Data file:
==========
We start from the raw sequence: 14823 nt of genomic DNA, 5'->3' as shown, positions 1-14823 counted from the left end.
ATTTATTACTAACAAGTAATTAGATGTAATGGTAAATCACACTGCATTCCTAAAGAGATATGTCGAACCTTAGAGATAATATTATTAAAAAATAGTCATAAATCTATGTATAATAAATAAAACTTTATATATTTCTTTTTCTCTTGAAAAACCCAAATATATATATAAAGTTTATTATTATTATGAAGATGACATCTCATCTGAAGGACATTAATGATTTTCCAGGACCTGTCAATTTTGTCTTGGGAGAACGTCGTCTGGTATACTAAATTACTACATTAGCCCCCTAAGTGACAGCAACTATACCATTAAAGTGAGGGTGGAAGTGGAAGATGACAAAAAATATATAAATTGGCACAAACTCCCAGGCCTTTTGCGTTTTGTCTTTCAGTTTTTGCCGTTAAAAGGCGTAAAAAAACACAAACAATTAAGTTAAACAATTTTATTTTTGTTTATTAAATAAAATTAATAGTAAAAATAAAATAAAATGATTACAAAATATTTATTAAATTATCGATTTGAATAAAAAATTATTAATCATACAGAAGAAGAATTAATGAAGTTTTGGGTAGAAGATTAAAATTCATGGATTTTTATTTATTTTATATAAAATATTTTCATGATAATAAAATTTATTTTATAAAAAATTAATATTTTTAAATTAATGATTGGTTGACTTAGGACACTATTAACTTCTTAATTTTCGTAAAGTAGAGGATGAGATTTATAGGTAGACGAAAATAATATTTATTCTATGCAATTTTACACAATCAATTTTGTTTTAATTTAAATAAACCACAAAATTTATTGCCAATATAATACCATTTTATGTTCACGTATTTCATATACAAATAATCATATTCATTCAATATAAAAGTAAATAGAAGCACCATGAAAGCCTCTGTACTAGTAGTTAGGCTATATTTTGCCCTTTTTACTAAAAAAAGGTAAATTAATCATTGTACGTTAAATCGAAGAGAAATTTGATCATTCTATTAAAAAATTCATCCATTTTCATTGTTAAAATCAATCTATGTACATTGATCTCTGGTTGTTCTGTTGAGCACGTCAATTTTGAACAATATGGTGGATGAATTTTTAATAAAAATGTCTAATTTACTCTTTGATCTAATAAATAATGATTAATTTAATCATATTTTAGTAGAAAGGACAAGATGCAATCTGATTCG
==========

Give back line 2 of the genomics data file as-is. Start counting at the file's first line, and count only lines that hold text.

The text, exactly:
ATTTATTACTAACAAGTAATTAGATGTAATGGTAAATCACACTGCATTCCTAAAGAGATATGTCGAACCTTAGAGATAATATTATTAAAAAATAGTCATAAATCTATGTATAATAAATAAAACTTTATATATTTCTTTTTCTCTTGAAAAACCCAAATATATATATAAAGTTTATTATTATTATGAAGATGACATCTCATCTGAAGGACATTAATGATTTTCCAGGACCTGTCAATTTTGTCTTGGGAGAACGTCGTCTGGTATACTAAATTACTACATTAGCCCCCTAAGTGACAGCAACTATACCATTAAAGTGAGGGTGGAAGTGGAAGATGACAAAAAATATATAAATTGGCACAAACTCCCAGGCCTTTTGCGTTTTGTCTTTCAGTTTTTGCCGTTAAAAGGCGTAAAAAAACACAAACAATTAAGTTAAACAATTTTATTTTTGTTTATTAAATAAAATTAATAGTAAAAATAAAATAAAATGATTACAAAATATTTATTAAATTATCGATTTGAATAAAAAATTATTAATCATACAGAAGAAGAATTAATGAAGTTTTGGGTAGAAGATTAAAATTCATGGATTTTTATTTATTTTATATAAAATATTTTCATGATAATAAAATTTATTTTATAAAAAATTAATATTTTTAAATTAATGATTGGTTGACTTAGGACACTATTAACTTCTTAATTTTCGTAAAGTAGAGGATGAGATTTATAGGTAGACGAAAATAATATTTATTCTATGCAATTTTACACAATCAATTTTGTTTTAATTTAAATAAACCACAAAATTTATTGCCAATATAATACCATTTTATGTTCACGTATTTCATATACAAATAATCATATTCATTCAATATAAAAGTAAATAGAAGCACCATGAAAGCCTCTGTACTAGTAGTTAGGCTATATTTTGCCCTTTTTACTAAAAAAAGGTAAATTAATCATTGTACGTTAAATCGAAGAGAAATTTGATCATTCTATTAAAAAATTCATCCATTTTCATTGTTAAAATCAATCTATGTACATTGATCTCTGGTTGTTCTGTTGAGCACGTCAATTTTGAACAATATGGTGGATGAATTTTTAATAAAAATGTCTAATTTACTCTTTGATCTAATAAATAATGATTAATTTAATCATATTTTAGTAGAAAGGACAAGATGCAATCTGATTCG